It is pertinent to mention that the foundation of the structure was laid by a Muslim saint, Hazrat Mian Mir Ji of Lahore in the year of 1588 on the auspicious day of Bikrmi Samvat, in the month of December. Assisted devoutly by prominent Sikh personalities like Baba Budha Ji, Bhai Gurdas Ji, Bhai Sahlo Ji and many others, the fifth Guru, Shri Guru Arjun Dev Ji himself supervised its construction. The most significant feature of this marvellous shrine is that Guru Arjun Dev Ji got it built at a lower level unlike Hindu temples which are erected at a higher level. With the construction of this temple, a symbol of new faith had arrived in Sikhism. The Golden Temple or Harmandir Sahib is today accessible to every person without the distinction of caste, creed, religion and sex. 

Installation of Guru Granth Sahib

In the year 1544, the Golden Temple was completed; in September, 1604, the Guru Granth Sahib, the wonderful holy scripture of  the Sikh faith was installed at Harmandir Sahib and with its installation, it became the pivotal point of religious as well as spiritual activities; specifically, a place of pilgrimage for all, including Hindus and Sikhs from near and far.  Next, Guru Arjun Dev Ji appointed Baba Budha Ji as the first Granthi – that is, he was assigned to read the Holy Scripture, the Shri Guru Granth Sahib which contains the hymns of the five gurus, including verses from both Hindu saints and bards.

Amritsar: A flourishing trading city

Thanks to the golden temple, Amritsar emerged as a flourishing trade centre in the State of Punjab, supplementing the cultural vibrancy of the city. Due to its popularity and vibrancy, Amritsar became a prominent centre of freedom struggle.  The population of the city has been increasing by the day owing to the growth of its economy. Hospitality is the added feature of this historical and cultural city.  Sikhs from all over the world desire to visit the Sri Harmandir Sahib which they call their own Tirath or pilgrimage centre, to pay obeisance by reciting the spiritual Ardas.

Geographical View

Harmandir Sahib is built at the centre of the Sarovar on a square platform.  Each side is about 150 meters long with a wide passage for circum-ambulation (parikrama) around it.   All the door panes are decorated artistically.  The doors open on to the bridge that leads to the building of the temple. The temple itself is a square of side 41 feet. The Darshani Deori is one of its important arches.  From the arch, one can have a full view of the Harmandir Sahib.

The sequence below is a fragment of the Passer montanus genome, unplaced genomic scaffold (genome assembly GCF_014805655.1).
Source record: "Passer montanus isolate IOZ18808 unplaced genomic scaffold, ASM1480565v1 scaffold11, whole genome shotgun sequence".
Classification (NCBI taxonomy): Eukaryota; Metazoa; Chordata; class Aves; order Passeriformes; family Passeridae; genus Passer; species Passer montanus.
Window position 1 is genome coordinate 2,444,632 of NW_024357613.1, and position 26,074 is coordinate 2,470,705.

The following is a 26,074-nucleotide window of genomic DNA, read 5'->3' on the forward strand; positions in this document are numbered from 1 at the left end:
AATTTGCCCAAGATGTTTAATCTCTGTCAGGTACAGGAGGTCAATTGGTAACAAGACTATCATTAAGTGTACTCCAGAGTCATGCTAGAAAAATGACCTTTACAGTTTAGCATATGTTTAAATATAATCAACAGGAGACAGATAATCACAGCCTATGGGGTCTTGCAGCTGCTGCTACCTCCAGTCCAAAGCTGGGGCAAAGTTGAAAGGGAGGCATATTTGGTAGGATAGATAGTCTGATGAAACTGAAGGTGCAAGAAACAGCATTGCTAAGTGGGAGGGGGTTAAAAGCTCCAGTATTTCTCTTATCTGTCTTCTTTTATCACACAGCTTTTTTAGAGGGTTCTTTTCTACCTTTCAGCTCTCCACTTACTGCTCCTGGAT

Atop the first floor, a four-foot high parapet rises on all sides and exactly atop the central hall of the main sanctuary, is the third storey. It is a tiny square room with three gates where regular recitation of the Guru Granth Sahib (placed under a bejewelled canopy) is undertaken religiously.

And atop this room stands a majestic dome (Gumbaz), with a lotus petal motif on it, supporting the kalash. In fact, many of its doors, domes and walls are covered in gold from the days of the famous king, Maharaja Ranjeet Singh.  Hence Harmandir Sahib is known as the Golden Temple. But devout Sikhs say the shrine, Shri Darbar Sahib, is the divine court of God.  Indeed, if we say that its architecture symbolizes the distinctive harmony between the Muslim and Hindu style of construction, it may not be an exaggeration. The day starts at 4 am at the Golden Temple with the rendering of instrumental Gurbani and continues until late hours as devotees stream in uninterruptedly through the four doors

Akal Takht

Facing the Harmandir Sahib, Akal Takht is the throne of the eternal and the seat of Sikh temporal authority. It is the most respected building as it has a historical connection with the sixth Guru, Shri Hargobind Singh Ji. Guru Ji used to sit on a platform from where he held court and issued edicts. Akal Takht manages the activities of the shrine and releases the edicts or verdicts against the guilty, wrongdoers, sinners or those acting against the tenets of Sikhism. Every Sikh is bound by the command issued by the Akal Takht.